Categories
error-suppression operators php

Suppress error with @ operator in PHP

77

In your opinion, is it ever valid to use the @ operator to suppress an error/warning in PHP whereas you may be handling the error?

If so, in what circumstances would you use this?

Code examples are welcome.

Edit: Note to repliers. I’m not looking to turn error reporting off, but, for example, common practice is to use

@fopen($file);

and then check afterwards… but you can get rid of the @ by doing

if (file_exists($file))
{
    fopen($file);
}
else
{
    die('File not found');
}

or similar.

I guess the question is – is there anywhere that @ HAS to be used to supress an error, that CANNOT be handled in any other manner?

2

  • 6

    Your example doesn’t work; “File not found” is not the only way fopen() can fail. Perhaps the file isn’t readable. Perhaps it’s open by another process. The error conditions are platform-dependent and anyway you might not want to spend time thinking up failure cases.

    Sep 26, 2008 at 1:45

  • see also: stackoverflow.com/questions/1087365

    – dreftymac

    Oct 11, 2011 at 17:33

27

I would suppress the error and handle it. Otherwise you may have a TOCTOU issue (Time-of-check, time-of-use. For example a file may get deleted after file_exists returns true, but before fopen).

But I wouldn’t just suppress errors to make them go away. These better be visible.

3

  • 9

    The problem with that is that you end up suppressing other errors that you didn’t predict and then spend your entire day trying to track down a bug that isn’t throwing any errors. In the rare situation of a TOCTOU issue I think it’s far better for an error to be thrown as PHP errors should not be displayed to end users anyway, but it will still allow somebody to be aware of the situation through logging of errors or displaying it if the script is running in a development environment. Error supression is the best way to hide a problem. (eg. files being deleted 🙂 )

    – Gerry

    Jun 6, 2009 at 17:09

  • 8

    This is fine, but for the love of not being hunted down and murdered, please check for the right error. I once spent way too long tracking down a database problem – I was seeing Close() failures, and nothing was working. Eventually I discovered that the genious @’d the initial connection, and the “else” check was essentially empty. Removing the @, I was immediately able to discern that the connection credentials were bad.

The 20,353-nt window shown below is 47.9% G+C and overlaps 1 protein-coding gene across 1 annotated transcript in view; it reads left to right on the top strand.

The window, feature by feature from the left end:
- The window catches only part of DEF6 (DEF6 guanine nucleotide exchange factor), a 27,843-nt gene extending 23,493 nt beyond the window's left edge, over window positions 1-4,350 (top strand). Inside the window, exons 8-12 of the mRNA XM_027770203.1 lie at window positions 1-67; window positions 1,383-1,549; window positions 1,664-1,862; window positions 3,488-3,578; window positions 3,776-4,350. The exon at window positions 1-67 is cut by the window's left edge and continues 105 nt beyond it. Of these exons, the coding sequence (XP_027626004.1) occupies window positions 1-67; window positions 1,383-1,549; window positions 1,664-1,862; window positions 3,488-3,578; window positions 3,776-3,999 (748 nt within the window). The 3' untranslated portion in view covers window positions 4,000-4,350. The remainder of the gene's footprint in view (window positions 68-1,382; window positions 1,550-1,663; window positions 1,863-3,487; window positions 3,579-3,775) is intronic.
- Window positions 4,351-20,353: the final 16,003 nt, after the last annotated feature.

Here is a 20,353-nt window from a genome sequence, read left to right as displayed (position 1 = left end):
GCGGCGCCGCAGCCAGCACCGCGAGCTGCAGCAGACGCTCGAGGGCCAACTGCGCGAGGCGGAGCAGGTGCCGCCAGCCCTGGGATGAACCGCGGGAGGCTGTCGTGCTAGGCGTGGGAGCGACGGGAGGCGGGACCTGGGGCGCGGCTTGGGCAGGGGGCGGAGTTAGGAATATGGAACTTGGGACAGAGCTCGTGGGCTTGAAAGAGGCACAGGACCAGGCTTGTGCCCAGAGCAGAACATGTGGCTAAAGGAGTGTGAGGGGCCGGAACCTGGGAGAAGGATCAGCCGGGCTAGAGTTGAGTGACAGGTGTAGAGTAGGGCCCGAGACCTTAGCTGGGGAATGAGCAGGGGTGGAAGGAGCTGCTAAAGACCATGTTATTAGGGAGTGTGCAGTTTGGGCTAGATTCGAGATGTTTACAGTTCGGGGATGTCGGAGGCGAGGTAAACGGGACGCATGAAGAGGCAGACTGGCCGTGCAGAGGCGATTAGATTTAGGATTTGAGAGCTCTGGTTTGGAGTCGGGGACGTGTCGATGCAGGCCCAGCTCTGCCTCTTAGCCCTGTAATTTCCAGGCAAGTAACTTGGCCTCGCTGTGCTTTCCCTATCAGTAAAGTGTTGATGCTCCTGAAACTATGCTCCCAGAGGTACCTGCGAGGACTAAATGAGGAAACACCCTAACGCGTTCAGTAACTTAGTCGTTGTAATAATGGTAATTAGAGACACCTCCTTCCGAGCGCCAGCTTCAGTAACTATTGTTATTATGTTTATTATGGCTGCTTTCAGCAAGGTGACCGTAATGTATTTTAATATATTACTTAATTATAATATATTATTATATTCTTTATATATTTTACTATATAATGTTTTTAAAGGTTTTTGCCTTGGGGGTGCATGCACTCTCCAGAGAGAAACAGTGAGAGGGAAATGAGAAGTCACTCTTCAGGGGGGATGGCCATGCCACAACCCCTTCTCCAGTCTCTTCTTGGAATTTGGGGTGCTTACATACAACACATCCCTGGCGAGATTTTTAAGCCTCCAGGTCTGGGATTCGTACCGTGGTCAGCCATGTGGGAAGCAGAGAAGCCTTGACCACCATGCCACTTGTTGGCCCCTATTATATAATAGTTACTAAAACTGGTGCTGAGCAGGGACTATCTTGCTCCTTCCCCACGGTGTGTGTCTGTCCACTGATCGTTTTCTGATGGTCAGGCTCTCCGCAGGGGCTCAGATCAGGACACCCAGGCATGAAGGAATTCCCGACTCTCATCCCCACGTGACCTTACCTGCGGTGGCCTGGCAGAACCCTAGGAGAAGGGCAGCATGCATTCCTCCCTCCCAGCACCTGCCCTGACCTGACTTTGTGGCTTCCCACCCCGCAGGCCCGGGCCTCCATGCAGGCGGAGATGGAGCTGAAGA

Jun 11, 2009 at 16:23

  • Very good point but how do you do that? @ doesn’t let us go back and see what was suppressed as far as i know. All we need here is just handling the error and then not report it.

    – toraman

    May 14 at 10:38

27

I would suppress the error and handle it. Otherwise you may have a TOCTOU issue (Time-of-check, time-of-use. For example a file may get deleted after file_exists returns true, but before fopen).

But I wouldn’t just suppress errors to make them go away. These better be visible.

3

  • 9

    The problem with that is that you end up suppressing other errors that you didn’t predict and then spend your entire day trying to track down a bug that isn’t throwing any errors. In the rare situation of a TOCTOU issue I think it’s far better for an error to be thrown as PHP errors should not be displayed to end users anyway, but it will still allow somebody to be aware of the situation through logging of errors or displaying it if the script is running in a development environment. Error supression is the best way to hide a problem. (eg. files being deleted 🙂 )

    – Gerry

    Jun 6, 2009 at 17:09

  • 8

    This is fine, but for the love of not being hunted down and murdered, please check for the right error. I once spent way too long tracking down a database problem – I was seeing Close() failures, and nothing was working. Eventually I discovered that the genious @’d the initial connection, and the “else” check was essentially empty. Removing the @, I was immediately able to discern that the connection credentials were bad.

    Jun 11, 2009 at 16:23

  • Very good point but how do you do that? @ doesn’t let us go back and see what was suppressed as far as i know. All we need here is just handling the error and then not report it.

    – toraman

    May 14 at 10:38

24

Yes suppression makes sense.

For example, the fopen() command returns FALSE if the file cannot be opened. That’s fine, but it also produces a PHP warning message. Often you don’t want the warning — you’ll check for FALSE yourself.

In fact the PHP manual specifically suggests using @ in this case!

8

  • 3

    but, surely, this can be avoided by checking file_exists($file) first?

    – Mez

    Sep 26, 2008 at 1:03

  • 15

    No it can’t, there are other failure conditions such as “no permissions to read” or “file busy.”

    Sep 26, 2008 at 1:46

  • 3

    That’s great until fopen throws an error you weren’t anticipating. You can’t check for all of your known error conditions? Create an fopen wrapper function.

    – Gerry

    Jan 28, 2012 at 4:49

  • I was tempted to plus you 1 just because you are Jason Cohen. Great answer/comment.

    Feb 22, 2013 at 14:57


  • @JasonCohen What about secure.php.net/is_readable? There is still a race condition however…

    – John M.

    Nov 3, 2015 at 23:50